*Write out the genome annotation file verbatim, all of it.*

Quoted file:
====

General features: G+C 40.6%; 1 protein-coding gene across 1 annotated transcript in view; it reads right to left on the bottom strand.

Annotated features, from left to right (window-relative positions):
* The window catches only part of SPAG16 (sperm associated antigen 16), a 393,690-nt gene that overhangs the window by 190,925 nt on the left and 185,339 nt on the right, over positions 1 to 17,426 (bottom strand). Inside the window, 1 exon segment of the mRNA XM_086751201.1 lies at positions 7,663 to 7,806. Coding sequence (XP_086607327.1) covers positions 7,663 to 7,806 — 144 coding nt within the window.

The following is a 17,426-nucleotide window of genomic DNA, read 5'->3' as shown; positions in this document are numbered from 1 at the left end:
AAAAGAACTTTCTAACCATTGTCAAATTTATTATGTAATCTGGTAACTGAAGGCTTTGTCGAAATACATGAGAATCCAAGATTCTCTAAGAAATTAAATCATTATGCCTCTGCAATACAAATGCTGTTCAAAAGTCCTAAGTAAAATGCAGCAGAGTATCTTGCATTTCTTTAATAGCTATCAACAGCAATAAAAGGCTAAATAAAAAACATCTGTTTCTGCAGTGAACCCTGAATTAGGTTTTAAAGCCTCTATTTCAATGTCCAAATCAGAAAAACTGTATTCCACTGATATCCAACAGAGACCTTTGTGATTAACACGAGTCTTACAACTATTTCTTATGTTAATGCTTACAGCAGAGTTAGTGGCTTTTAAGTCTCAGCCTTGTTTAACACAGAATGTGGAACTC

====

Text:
General features: G+C 40.6%; 1 protein-coding gene across 1 annotated transcript in view; it reads right to left on the bottom strand.

Annotated features, from left to right (window-relative positions):
* The window catches only part of SPAG16 (sperm associated antigen 16), a 393,690-nt gene that overhangs the window by 190,925 nt on the left and 185,339 nt on the right, over positions 1 to 17,426 (bottom strand). Inside the window, 1 exon segment of the mRNA XM_086751201.1 lies at positions 7,663 to 7,806. Coding sequence (XP_086607327.1) covers positions 7,663 to 7,806 — 144 coding nt within the window.

The following is a 17,426-nucleotide window of genomic DNA, read 5'->3' as shown; positions in this document are numbered from 1 at the left end:
AAAAGAACTTTCTAACCATTGTCAAATTTATTATGTAATCTGGTAACTGAAGGCTTTGTCGAAATACATGAGAATCCAAGATTCTCTAAGAAATTAAATCATTATGCCTCTGCAATACAAATGCTGTTCAAAAGTCCTAAGTAAAATGCAGCAGAGTATCTTGCATTTCTTTAATAGCTATCAACAGCAATAAAAGGCTAAATAAAAAACATCTGTTTCTGCAGTGAACCCTGAATTAGGTTTTAAAGCCTCTATTTCAATGTCCAAATCAGAAAAACTGTATTCCACTGATATCCAACAGAGACCTTTGTGATTAACACGAGTCTTACAACTATTTCTTATGTTAATGCTTACAGCAGAGTTAGTGGCTTTTAAGTCTCAGCCTTGTTTAACACAGAATGTGGAACTC